Tuesday, December 24, 2019

Be Here Now

Ram Dass is dead. But Be Here Now lives on, a three-word summation of the current zeitgeist. The format of streaming, through which most information now comes to us, is fundamentally about the present. Content passes before us, then disappears and is quickly forgotten. More content takes its place, an endless supply. 

For anyone idly thumb-scrolling down their phone screen, as maybe you are while reading this, the only thing which exists is right now

from Be Here Now, Ram Dass, 1971

Photography is no exception. It's currently dominated by Instagram, a platform which is fundamentally about the present. An infinite supply of images cycle through. Perhaps a double-tap. Tomorrow and yesterday are essentially irrelevant. Twitter, Facebook, Snapchat, Spotify, Tik Tok fall in line. On these streaming formats only the last post matters much, and also the passivity they foster.

Be Here Now suits street photography, and may have much to do with the genre's current burst of popularity. Walking down a busy sidewalk is a physical version of streaming content. The important thing is now. Pedestrians appear and recede before the camera. No interaction or history is necessary. New narratives are created on the spot.  

Street photography is just a small subset, but in some sense all photography is also about the present. The quick opening of the shutter which locks now forever into history is life affirming. But I think future and past are just as integral to the art. The very photographic act, creating a new exposure, requires some imagination for future possibilities. And no sooner has a picture happened than it begins receding into the rearview. Every photo is historic. Or something like that. 

Trump's recent impeachment has me thinking on a longer timescale. How will people in the future judge this moment? Donald Trump certainly has an opinion. "One hundred years from now," he wrote to Nancy Pelosi, "when people look back at this affair, I want them to understand it, and learn from it, so that it can never happen to another President again." 

So that's, um, one take. But probably inaccurate, in my opinion. I think it's more likely that people one hundred years from now will look back on this moment and wonder "How the fuck did you elect this clown? What were you thinking?" It's similar to how we might look into the past now and wonder about Silvio Berlusconi or Ferdinand Marcos. How did someone like that gain power? Was 2019 that blind? In retrospect, the problems seem glaringly obvious. But from a contemporary perspective it's more murky.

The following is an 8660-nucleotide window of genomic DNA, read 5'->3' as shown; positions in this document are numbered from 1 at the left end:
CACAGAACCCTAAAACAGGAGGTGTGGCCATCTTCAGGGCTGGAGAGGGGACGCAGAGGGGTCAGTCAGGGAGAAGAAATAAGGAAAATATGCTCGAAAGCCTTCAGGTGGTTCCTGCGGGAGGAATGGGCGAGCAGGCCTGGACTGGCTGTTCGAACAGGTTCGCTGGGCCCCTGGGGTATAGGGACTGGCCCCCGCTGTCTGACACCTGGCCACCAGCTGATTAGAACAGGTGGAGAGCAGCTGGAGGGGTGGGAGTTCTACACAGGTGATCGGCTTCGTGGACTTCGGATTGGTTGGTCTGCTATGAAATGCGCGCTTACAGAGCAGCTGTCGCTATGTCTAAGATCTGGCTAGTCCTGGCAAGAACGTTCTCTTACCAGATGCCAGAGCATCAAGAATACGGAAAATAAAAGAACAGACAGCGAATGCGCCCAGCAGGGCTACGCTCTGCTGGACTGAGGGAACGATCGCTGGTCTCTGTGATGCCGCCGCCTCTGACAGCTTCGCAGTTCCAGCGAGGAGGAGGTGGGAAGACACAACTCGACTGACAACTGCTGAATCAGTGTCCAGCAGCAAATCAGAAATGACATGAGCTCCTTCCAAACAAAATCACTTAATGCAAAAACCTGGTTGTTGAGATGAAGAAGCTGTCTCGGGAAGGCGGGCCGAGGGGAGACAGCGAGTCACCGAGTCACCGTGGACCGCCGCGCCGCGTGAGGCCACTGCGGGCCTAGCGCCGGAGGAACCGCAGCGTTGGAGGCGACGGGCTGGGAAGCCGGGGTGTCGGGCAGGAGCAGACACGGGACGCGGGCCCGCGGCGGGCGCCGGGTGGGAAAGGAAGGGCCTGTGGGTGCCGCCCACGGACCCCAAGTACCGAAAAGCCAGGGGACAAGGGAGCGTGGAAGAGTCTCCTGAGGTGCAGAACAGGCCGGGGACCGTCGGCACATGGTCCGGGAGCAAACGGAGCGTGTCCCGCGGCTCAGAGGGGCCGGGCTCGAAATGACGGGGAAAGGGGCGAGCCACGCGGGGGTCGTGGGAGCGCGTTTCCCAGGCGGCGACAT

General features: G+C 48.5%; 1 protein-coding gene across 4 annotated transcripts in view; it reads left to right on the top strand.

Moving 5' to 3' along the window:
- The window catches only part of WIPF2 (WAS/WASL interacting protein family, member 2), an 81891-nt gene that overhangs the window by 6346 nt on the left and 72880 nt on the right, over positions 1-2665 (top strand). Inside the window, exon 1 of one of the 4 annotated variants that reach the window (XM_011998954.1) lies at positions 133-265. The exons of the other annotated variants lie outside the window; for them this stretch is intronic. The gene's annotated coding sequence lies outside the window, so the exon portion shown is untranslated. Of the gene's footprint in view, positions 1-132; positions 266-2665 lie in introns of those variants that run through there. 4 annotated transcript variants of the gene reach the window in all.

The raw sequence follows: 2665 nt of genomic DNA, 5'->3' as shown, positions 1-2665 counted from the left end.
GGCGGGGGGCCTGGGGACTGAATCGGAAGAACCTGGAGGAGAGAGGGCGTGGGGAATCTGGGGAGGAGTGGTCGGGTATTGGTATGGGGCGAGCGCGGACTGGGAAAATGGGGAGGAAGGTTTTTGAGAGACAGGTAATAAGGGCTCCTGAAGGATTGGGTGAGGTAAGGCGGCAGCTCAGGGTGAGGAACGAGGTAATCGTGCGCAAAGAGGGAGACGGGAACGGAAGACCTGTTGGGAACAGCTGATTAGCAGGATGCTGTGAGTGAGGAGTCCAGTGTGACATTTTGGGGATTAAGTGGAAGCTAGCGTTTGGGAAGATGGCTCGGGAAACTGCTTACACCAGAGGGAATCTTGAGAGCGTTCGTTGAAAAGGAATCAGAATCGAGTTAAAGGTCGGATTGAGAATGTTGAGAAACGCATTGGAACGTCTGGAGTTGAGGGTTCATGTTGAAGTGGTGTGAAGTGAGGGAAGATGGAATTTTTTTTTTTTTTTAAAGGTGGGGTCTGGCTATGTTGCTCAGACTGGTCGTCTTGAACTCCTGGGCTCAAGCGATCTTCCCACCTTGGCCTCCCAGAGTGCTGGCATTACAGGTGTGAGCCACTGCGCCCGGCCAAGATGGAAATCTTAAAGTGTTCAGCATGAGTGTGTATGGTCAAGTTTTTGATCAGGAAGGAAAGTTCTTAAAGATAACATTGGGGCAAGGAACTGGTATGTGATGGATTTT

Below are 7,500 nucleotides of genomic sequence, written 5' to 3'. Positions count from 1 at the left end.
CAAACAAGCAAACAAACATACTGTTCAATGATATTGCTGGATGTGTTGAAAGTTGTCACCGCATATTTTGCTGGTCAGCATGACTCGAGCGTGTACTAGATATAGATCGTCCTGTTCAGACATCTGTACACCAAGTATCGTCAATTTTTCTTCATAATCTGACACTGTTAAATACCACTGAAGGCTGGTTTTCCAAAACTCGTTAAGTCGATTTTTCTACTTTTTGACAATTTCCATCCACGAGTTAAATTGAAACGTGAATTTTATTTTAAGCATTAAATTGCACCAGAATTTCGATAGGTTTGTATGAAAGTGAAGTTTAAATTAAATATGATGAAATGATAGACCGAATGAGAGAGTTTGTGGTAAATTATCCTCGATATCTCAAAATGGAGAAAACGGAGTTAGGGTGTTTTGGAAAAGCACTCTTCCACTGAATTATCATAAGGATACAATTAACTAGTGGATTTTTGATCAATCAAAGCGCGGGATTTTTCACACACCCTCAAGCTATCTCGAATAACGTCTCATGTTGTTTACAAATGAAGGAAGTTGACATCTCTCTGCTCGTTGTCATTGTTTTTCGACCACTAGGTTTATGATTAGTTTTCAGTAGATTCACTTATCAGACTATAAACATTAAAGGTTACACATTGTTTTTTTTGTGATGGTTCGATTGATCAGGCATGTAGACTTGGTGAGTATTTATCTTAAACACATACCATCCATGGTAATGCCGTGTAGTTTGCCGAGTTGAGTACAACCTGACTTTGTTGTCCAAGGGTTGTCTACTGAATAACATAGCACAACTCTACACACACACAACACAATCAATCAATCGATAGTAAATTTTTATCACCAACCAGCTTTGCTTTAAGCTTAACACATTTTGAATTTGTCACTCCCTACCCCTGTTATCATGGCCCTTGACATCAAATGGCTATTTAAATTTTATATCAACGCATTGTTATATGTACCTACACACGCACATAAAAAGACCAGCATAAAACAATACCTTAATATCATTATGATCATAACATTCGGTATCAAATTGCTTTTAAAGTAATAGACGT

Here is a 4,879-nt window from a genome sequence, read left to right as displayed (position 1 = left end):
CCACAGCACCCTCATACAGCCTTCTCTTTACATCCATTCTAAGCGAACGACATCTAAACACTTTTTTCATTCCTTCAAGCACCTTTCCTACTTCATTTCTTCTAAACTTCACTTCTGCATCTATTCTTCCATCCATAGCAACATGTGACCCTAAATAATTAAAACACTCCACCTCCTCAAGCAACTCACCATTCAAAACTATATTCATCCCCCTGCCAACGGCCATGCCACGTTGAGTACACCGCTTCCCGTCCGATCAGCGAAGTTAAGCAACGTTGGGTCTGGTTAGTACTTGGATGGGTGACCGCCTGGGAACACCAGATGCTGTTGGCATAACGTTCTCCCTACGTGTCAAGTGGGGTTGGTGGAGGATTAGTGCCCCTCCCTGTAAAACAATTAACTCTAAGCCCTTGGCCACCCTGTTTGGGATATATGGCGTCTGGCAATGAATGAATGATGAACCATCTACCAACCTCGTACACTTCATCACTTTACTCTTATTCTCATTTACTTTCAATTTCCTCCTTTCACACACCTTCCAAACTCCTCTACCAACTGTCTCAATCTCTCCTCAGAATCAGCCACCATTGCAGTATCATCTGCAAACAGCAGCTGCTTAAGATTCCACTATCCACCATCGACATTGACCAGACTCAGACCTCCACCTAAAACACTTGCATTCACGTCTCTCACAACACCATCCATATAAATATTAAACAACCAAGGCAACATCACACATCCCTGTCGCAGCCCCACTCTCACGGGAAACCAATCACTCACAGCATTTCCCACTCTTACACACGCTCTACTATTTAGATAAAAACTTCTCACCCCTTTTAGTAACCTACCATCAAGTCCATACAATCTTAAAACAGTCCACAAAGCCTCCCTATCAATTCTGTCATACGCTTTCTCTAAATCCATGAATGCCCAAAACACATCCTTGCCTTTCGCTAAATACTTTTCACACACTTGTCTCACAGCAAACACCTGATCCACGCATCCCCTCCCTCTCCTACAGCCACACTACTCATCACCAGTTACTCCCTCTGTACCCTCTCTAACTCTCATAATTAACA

I'm sure there are some in the GOP who agree with Trump and feel that his impeachment is unjust. But I suspect they are a minority. I think most Republican leaders know full well that Trump is a buffoon. McConnell, Barr, Graham, Hannity, and others. These are smart men. They've been around a while. Surely they can see through a conniving charlatan as easily as anyone. But they've made the duplicitous decision to banish their conscience and support him anyway. In other words, these old white men realize that history will judge Trump as a loser, and them by association. But that eventuality is far off. Meanwhile the benefits of current power outweigh historical judgment. In economic terms, the GOP has severely discounted future opinion in favor of the present.

This might also explain climate change denialism. As Greta Thunberg points out, viewed from a future earthling's perspective, such an outlook is insane. But with blinders focused on the present, perhaps it's understandable. "The eyes of all future generations are upon you, "says Thunberg, "and if you choose to fail us, I say: We will never forgive you." Yeah, well, future schmuture. Come on in, the water's fine.

Nevertheless time marches on, albeit never in much of a hurry. The exception comes around this time each year. Hanukah, Christmas, and year-end lists flurry quickly tick tick tick until BOOM....The year turns over. 

This year's change may seem especially momentous. One morning next week we will awake not just to a new year but a new decade. 2020! Holy crap! How will this moment appear in history, looking back in a hundred years? Here we are. Here and now. That's all there is. And if it isn't beautiful, man there's nothing.


Stan B. said...

Enjoy it while it lasts! Scientists tend to be pretty conservative in what they say, ie- they don't like to scare us. But previous worst case scenarios have already been replaced with more dire ones- planet earth is gonna be one major disaster zone by the end of this century. By 2050 alone, there will be more plastic in our oceans per pound, than fish! Bangladesh will be one of the first significantly populated land masses to go underwater, where are those MILLIONS going to go? And that's just the start- increased famines, droughts and storm ferocity together with less land from flooding- all of which will lead to major wars and conflicts for whatever little's left...

And they're gonna look back at this time to a POTUS who spouted that: "Windmills cause cancer!" Good News- Plenty to photograph!

Stephen said...

I read an opinion piece today which blamed the polarization of politics on social media.